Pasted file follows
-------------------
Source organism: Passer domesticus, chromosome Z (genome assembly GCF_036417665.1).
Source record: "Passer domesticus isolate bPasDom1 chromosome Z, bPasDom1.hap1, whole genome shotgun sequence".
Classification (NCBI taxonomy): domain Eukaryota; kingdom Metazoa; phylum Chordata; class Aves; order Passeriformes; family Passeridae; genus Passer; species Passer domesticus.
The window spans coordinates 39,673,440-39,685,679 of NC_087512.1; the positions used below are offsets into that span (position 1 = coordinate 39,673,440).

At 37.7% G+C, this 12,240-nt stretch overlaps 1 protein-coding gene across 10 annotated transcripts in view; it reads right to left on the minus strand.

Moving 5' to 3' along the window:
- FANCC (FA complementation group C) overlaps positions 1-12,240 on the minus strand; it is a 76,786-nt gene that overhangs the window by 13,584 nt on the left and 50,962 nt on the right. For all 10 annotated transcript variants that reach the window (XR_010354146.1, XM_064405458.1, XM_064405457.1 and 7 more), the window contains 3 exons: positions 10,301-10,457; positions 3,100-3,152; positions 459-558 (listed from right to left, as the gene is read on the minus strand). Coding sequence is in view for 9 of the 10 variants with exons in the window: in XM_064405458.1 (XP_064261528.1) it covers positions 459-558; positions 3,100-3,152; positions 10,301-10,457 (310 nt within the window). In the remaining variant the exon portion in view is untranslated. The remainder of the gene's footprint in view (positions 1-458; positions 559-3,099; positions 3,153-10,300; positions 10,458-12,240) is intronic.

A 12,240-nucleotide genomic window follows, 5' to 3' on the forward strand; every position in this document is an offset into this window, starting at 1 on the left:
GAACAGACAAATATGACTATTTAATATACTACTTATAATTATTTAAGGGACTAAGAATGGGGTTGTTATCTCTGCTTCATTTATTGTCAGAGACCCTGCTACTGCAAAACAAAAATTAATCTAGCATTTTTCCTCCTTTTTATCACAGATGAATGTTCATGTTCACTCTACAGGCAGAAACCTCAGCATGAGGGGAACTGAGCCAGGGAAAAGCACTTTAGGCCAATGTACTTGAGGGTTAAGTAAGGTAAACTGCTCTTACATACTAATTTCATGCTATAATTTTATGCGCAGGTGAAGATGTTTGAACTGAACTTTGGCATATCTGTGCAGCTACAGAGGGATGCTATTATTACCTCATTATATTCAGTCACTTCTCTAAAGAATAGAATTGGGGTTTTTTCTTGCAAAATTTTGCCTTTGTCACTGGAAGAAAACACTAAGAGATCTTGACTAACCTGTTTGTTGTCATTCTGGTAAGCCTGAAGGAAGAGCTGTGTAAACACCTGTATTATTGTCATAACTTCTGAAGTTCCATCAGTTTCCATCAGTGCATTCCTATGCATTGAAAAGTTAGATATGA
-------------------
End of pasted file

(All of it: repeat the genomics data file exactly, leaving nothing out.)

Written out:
Source organism: Passer domesticus, chromosome Z (genome assembly GCF_036417665.1).
Source record: "Passer domesticus isolate bPasDom1 chromosome Z, bPasDom1.hap1, whole genome shotgun sequence".
Classification (NCBI taxonomy): domain Eukaryota; kingdom Metazoa; phylum Chordata; class Aves; order Passeriformes; family Passeridae; genus Passer; species Passer domesticus.
The window spans coordinates 39,673,440-39,685,679 of NC_087512.1; the positions used below are offsets into that span (position 1 = coordinate 39,673,440).

At 37.7% G+C, this 12,240-nt stretch overlaps 1 protein-coding gene across 10 annotated transcripts in view; it reads right to left on the minus strand.

Moving 5' to 3' along the window:
- FANCC (FA complementation group C) overlaps positions 1-12,240 on the minus strand; it is a 76,786-nt gene that overhangs the window by 13,584 nt on the left and 50,962 nt on the right. For all 10 annotated transcript variants that reach the window (XR_010354146.1, XM_064405458.1, XM_064405457.1 and 7 more), the window contains 3 exons: positions 10,301-10,457; positions 3,100-3,152; positions 459-558 (listed from right to left, as the gene is read on the minus strand). Coding sequence is in view for 9 of the 10 variants with exons in the window: in XM_064405458.1 (XP_064261528.1) it covers positions 459-558; positions 3,100-3,152; positions 10,301-10,457 (310 nt within the window). In the remaining variant the exon portion in view is untranslated. The remainder of the gene's footprint in view (positions 1-458; positions 559-3,099; positions 3,153-10,300; positions 10,458-12,240) is intronic.

A 12,240-nucleotide genomic window follows, 5' to 3' on the forward strand; every position in this document is an offset into this window, starting at 1 on the left:
GAACAGACAAATATGACTATTTAATATACTACTTATAATTATTTAAGGGACTAAGAATGGGGTTGTTATCTCTGCTTCATTTATTGTCAGAGACCCTGCTACTGCAAAACAAAAATTAATCTAGCATTTTTCCTCCTTTTTATCACAGATGAATGTTCATGTTCACTCTACAGGCAGAAACCTCAGCATGAGGGGAACTGAGCCAGGGAAAAGCACTTTAGGCCAATGTACTTGAGGGTTAAGTAAGGTAAACTGCTCTTACATACTAATTTCATGCTATAATTTTATGCGCAGGTGAAGATGTTTGAACTGAACTTTGGCATATCTGTGCAGCTACAGAGGGATGCTATTATTACCTCATTATATTCAGTCACTTCTCTAAAGAATAGAATTGGGGTTTTTTCTTGCAAAATTTTGCCTTTGTCACTGGAAGAAAACACTAAGAGATCTTGACTAACCTGTTTGTTGTCATTCTGGTAAGCCTGAAGGAAGAGCTGTGTAAACACCTGTATTATTGTCATAACTTCTGAAGTTCCATCAGTTTCCATCAGTGCATTCCTATGCATTGAAAAGTTAGATATGA